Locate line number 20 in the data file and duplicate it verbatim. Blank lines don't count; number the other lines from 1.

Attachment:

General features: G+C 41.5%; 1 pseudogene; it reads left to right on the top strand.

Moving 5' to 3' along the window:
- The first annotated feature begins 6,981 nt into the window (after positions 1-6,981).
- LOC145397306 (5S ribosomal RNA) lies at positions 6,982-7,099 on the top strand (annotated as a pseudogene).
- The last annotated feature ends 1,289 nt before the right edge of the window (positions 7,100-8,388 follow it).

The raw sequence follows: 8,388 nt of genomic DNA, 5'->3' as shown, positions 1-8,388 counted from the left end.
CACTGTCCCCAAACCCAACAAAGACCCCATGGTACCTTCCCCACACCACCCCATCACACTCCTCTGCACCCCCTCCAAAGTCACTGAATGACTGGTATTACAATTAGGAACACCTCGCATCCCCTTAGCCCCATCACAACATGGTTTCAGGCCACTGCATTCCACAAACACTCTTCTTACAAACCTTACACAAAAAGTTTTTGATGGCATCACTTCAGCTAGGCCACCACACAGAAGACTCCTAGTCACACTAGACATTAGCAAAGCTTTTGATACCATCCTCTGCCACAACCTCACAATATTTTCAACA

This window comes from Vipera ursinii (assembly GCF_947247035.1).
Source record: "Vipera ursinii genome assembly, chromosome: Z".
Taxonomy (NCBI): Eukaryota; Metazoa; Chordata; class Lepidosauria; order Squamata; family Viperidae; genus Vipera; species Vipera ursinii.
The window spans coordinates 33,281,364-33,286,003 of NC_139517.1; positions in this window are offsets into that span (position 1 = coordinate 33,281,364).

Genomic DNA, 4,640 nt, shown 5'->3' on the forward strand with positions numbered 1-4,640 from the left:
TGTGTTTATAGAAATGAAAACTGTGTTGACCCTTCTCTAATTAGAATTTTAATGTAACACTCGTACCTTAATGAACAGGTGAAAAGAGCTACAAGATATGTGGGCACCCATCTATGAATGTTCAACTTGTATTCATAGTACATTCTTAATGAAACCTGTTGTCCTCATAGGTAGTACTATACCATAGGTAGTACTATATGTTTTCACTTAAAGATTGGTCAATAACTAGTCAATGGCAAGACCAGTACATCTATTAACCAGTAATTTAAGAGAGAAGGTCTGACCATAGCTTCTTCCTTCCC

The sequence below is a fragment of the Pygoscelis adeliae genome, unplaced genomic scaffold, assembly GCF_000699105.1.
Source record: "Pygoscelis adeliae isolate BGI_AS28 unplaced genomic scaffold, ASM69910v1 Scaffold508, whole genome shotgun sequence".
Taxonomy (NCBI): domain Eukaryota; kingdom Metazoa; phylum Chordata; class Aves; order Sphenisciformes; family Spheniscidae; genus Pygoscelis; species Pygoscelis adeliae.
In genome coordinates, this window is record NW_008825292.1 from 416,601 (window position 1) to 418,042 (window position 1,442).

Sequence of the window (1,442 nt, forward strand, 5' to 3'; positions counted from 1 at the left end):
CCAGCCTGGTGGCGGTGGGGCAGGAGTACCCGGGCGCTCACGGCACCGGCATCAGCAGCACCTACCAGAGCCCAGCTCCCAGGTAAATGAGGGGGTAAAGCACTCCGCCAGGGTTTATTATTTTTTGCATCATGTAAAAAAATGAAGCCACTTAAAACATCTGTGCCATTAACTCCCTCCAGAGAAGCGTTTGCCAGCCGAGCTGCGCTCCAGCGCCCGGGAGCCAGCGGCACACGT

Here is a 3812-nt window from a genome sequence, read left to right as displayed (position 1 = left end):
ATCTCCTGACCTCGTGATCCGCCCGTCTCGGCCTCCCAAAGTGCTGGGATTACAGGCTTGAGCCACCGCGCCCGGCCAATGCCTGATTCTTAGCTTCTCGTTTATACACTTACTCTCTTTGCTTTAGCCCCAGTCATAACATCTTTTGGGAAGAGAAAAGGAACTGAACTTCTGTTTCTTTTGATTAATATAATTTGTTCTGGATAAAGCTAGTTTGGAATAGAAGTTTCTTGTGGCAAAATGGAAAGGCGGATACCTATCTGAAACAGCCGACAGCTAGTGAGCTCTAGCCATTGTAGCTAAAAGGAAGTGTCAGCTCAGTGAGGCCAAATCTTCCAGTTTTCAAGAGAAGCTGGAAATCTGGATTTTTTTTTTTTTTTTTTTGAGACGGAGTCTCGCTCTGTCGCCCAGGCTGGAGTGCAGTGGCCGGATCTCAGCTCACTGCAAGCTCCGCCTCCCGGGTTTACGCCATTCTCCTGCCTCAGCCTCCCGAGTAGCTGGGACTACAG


Here is a 3812-nt window from a genome sequence, read left to right as displayed (position 1 = left end):